Blog

The Benefits and Risks of Running a Business Remotely

With the coronavirus crisis fully underway, more and more businesses are having their employees work remotely from home. In the immediate sense, this has the benefit of protecting business owners, employees, customers and clients from exposure to the coronavirus, limiting the spread of the disease. However, there are other potential benefits, as well as risks, that business owners should be aware of as they transition to remote work. Continue reading “The Benefits and Risks of Running a Business Remotely”

Ways You Can Prepare Yourself During the Coronavirus Crisis

Everyone is understandably worried about how the coronavirus can impact them and their loved ones. While taking protective measures to prevent the spread of the coronavirus, such as washing your hands and socially isolating yourself, you also need to prepare for the possibility that you or someone you love will catch the disease. Here are a few things you can do to prepare yourself for the possibility that you’ll contract the coronavirus: Continue reading “Ways You Can Prepare Yourself During the Coronavirus Crisis”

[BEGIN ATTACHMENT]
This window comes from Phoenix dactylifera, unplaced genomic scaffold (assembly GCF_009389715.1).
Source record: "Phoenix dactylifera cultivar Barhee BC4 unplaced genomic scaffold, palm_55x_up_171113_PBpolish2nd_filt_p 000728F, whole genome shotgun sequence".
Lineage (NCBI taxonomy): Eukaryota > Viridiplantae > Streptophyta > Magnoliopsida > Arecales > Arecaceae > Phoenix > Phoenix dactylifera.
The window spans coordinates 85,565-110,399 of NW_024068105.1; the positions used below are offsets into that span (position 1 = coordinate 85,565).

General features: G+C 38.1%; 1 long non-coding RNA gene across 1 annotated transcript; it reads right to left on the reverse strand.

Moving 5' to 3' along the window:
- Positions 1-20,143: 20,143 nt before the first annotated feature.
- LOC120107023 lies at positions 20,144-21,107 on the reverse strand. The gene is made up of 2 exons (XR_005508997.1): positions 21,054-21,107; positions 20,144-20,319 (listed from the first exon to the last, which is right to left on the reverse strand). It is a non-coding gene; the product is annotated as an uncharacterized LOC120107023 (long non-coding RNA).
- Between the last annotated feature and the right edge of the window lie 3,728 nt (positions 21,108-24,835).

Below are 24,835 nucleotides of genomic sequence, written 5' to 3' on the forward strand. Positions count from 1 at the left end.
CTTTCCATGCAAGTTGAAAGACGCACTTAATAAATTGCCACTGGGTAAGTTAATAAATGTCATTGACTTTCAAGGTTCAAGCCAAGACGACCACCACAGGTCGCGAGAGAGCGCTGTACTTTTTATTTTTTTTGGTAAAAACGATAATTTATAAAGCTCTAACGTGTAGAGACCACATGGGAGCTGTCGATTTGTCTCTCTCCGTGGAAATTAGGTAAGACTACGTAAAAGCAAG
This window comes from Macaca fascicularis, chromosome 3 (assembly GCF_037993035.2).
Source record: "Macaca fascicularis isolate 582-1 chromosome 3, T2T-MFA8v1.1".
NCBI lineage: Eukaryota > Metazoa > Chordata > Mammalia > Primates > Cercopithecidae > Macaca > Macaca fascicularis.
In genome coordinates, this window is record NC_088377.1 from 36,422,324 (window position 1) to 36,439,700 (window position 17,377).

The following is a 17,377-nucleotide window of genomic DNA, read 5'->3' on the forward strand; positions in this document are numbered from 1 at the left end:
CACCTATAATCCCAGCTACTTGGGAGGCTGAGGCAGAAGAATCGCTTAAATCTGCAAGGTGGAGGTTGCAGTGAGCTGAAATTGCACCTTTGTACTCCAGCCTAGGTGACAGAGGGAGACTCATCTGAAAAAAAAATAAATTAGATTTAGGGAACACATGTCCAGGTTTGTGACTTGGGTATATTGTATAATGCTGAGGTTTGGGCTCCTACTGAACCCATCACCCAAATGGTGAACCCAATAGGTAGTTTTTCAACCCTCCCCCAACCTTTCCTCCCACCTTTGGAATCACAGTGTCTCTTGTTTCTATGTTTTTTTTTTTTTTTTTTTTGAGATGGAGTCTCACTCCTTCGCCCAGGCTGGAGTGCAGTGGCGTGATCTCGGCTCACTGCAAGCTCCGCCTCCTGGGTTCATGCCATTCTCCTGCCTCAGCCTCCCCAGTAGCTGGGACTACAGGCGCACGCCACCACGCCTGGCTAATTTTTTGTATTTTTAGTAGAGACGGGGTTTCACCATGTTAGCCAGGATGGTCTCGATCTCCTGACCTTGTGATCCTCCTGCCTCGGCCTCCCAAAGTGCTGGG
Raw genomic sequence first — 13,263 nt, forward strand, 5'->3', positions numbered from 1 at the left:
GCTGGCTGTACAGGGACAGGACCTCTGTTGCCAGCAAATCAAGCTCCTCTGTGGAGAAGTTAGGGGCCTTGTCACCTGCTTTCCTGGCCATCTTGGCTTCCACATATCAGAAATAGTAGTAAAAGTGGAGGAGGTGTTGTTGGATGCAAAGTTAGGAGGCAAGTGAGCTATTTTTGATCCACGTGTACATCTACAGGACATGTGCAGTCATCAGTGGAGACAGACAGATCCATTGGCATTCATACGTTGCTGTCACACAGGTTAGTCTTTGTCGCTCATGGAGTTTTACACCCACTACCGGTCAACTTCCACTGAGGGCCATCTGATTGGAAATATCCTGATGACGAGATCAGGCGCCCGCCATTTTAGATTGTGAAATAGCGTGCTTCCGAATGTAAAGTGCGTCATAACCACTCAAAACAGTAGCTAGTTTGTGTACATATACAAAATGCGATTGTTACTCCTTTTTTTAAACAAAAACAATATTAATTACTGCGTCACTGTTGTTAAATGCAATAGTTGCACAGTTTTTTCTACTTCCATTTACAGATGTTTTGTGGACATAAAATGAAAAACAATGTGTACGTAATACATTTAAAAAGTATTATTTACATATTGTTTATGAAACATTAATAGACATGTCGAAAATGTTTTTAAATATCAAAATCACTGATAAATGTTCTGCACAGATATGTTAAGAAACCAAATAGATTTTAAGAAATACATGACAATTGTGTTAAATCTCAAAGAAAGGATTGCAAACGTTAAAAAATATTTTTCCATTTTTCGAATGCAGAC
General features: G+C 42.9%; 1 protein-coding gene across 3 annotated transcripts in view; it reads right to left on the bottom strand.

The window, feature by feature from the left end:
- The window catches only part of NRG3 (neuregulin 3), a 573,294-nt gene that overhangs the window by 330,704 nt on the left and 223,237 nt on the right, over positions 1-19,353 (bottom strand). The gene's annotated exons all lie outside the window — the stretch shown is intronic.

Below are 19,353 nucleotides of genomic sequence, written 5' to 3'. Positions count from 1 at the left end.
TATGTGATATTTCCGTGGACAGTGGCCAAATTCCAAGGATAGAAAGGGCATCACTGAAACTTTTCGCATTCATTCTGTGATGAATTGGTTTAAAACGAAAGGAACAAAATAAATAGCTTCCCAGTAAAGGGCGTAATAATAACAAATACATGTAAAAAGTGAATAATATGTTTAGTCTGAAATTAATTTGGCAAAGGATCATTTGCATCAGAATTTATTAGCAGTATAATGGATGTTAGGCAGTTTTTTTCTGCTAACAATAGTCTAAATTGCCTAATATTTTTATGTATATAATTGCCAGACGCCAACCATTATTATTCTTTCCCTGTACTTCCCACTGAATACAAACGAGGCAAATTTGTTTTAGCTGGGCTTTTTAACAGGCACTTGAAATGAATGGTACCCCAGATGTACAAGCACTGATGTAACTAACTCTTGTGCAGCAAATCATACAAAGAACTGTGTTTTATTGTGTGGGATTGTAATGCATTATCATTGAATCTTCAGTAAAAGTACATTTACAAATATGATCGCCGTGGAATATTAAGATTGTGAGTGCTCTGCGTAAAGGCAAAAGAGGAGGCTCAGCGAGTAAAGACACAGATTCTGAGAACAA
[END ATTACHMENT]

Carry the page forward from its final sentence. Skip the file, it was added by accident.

PETA and Beyond Meat Face TCPA Suit

The nonprofit animal rights group People for the Ethical Treatment of Animals (PETA) and the vegetarian meat substitute manufacturer Beyond Meat may seem like odd bedfellows at first glance, but they both share an interest in getting people to eat less meat and more vegetarian products and have teamed up to that end. However, their efforts may have put them in violation of the Telephone Consumer Protection Act of 1991 (TCPA). Continue reading “PETA and Beyond Meat Face TCPA Suit”

Delivery Fee Not a Gratuity Under NYS Law, According to Second Circuit

In a case likely to have ripple effects across the industry, the Second Circuit of the United States Court of Appeals has ruled that a mandatory “delivery fee” was not a gratuity under New York State Law. This ruling may significantly impact delivery services throughout the state, who in some cases have been significantly underpaying delivery people on the basis of a “delivery fee” they received. Companies employing delivery people will need to reexamine their pay structure and compensate employees for lost wages. Continue reading “Delivery Fee Not a Gratuity Under NYS Law, According to Second Circuit”

Mandatory Arbitration Clause Backfires Against DoorDash

A mandatory arbitration clause placed into its employment contracts may have backfired for DoorDash, the on-demand food preparation and delivery service. DoorDash put the clause into the contract to avoid class and collective action suits by its employees, forcing the employees into private arbitration instead. However, as a result, DoorDash may now be financially responsible for the costs of more than 5,700 individual arbitrations, bound by that same arbitration clause. Continue reading “Mandatory Arbitration Clause Backfires Against DoorDash”

Explaining the Telephone Consumer Protection Act (TCPA)